Legendary Mariners outfielder Ichiro Suzuki surprised the baseball world last week by announcing his retirement after 28 seasons, prompting an outpouring of appreciation from fans across the globe.
Among the most diehard of those fans was his own teammate, Mariners second baseman Dee Gordon.
Gordon, 30, took out a full-page ad in Thursday’s Seattle Times to publish an open letter to the man he grew up idolizing.
“People don’t know how much you’ve helped me over these last five years, Ichi. We both know I’ve had good times, bad times, ups and downs, but your friendship never wavered once,” Gordon wrote. “You always stuck by my side through anything, and always had my back. If I was wronged, you would stick up for me every time, even if it hurt you getting on the field.”
Dee Gordon took out a full-page ad in the Seattle Times today. pic.twitter.com/PN4NQhSqtc
— Ken Rosenthal (@Ken_Rosenthal) March 28, 2019
Gordon recalled looking up to Suzuki when he was a kid growing up in Avon Park, Florida, “and thinking to myself, ‘damn, bruh skinny like me, so if he could do it, I most definitely can too!’”
“You made me want to play baseball,” Gordon wrote of Suzuki, a 10-time Golden Glove winner and 10-time All-Star pick.
The second baseman said he finally met his idol back in 2004, at the All-Star Game in Houston. Gordon said that while many other players were “huge and hit homers,” Suzuki “stayed true to yourself, your work, your process, and most importantly, your culture.”
“You showed me that I could do anything and everything I could possibly want to do in this game, even when literally everyone is twice as big as us!”
Gordon also reflected on a game he played while with the Los Angeles Dodgers in which he got distracted watching Suzuki’s hitting instead of playing defense. While the two wouldn’t get to talk then, they reunited when both joined the Miami Marlins in 2015, meeting again at spring training in Jupiter, Florida.
“I remember going to Jupiter early, just hoping you were there so I could watch you hit and run. When you finally arrived, I nervously walked over to you and, bro, you were so nice to me,” Gordon recalled. “You told me you would help me in any way possible. I swear, it hit me hard. To this day, I be saying, ‘Yo! I play with Ichi!? How? I’m from little Avon Park!’”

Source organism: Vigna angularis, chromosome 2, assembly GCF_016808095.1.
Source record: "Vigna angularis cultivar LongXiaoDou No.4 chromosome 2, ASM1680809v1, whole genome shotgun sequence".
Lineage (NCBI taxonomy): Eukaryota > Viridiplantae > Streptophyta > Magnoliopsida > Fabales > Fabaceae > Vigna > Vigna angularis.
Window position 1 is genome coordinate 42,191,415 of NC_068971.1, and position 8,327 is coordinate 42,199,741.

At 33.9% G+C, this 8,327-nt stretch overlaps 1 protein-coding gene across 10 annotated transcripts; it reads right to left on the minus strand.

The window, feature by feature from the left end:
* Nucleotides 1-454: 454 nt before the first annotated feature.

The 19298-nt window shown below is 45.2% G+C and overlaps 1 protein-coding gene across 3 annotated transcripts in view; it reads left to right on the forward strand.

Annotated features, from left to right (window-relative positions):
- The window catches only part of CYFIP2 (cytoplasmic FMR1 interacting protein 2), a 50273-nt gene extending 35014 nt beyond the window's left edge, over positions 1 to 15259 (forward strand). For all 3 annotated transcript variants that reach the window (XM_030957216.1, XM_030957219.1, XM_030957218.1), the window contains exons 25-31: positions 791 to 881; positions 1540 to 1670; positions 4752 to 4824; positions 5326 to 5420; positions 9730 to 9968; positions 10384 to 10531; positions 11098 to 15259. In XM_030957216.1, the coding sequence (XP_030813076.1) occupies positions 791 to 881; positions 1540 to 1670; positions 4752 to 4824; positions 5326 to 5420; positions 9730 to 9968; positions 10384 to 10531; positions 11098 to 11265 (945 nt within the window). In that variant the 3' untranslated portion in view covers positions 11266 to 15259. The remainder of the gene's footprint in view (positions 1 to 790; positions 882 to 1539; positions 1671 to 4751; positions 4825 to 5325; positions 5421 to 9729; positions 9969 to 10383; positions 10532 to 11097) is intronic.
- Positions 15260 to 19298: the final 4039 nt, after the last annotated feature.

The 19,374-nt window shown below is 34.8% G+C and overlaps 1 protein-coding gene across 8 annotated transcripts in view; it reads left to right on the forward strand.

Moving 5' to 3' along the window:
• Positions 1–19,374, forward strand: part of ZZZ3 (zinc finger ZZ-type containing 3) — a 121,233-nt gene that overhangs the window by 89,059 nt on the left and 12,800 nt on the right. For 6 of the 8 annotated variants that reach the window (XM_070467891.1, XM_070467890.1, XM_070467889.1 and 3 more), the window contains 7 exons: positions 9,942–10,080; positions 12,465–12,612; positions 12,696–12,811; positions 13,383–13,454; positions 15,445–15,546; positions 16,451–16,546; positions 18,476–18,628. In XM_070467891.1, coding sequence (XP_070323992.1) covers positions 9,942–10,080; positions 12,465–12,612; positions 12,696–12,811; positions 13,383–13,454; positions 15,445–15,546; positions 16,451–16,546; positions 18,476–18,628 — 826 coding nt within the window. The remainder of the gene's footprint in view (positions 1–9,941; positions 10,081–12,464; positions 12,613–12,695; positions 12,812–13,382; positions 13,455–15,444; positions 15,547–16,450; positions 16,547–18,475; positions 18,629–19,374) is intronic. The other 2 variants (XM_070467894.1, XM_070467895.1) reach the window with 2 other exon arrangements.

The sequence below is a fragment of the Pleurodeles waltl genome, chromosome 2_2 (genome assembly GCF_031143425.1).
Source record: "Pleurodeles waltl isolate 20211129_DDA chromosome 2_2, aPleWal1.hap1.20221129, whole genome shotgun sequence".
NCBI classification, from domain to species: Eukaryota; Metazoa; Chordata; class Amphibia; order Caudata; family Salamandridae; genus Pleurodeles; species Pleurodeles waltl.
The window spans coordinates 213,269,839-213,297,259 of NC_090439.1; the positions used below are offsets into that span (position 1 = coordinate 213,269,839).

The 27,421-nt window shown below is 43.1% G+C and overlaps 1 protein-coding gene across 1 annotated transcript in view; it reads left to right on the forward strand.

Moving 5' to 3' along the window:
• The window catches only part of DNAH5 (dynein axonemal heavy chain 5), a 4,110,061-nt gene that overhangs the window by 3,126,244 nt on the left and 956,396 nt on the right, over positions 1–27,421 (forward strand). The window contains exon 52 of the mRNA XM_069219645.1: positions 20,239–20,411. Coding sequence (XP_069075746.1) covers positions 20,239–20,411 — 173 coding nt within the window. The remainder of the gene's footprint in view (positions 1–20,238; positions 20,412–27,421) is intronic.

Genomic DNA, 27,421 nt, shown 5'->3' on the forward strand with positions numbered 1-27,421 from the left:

The second baseman explained that he didn’t feel a tweet or Instagram post would truly suffice in expressing his appreciation for the baseball legend.
“Without your friendship and guidance ― and if you you never told me your secrets (don’t worry, bro, I’ll never tell!) ― there wouldn’t be a batting champion named Dee Gordon.”
Gordon was visibly emotional when Suzuki announced his retirement last Thursday at the Tokyo Dome in Japan, where the Mariners opened their season with a series against the Oakland A’s. Gordon was seen with tears streaming down his face over the icon’s departure.
— Cut4 (@Cut4) March 21, 2019
Indeed Suzuki’s immense impact on the game of baseball is undeniable. The outfielder, who played professionally for nearly three decades in Japan and the U.S., left the field to a standing ovation from the sold-out crowd. He has been hailed as one of the best-ever hitters in both countries and is also known for paving the way for many other Japanese baseball players coming to the U.S.
Ultimately, Suzuki finished his career in the country where it all began.
“For me, it doesn’t get better than tonight,” Suzuki said at a press conference on the eve of his retirement. “Nothing can top what happened tonight for me.”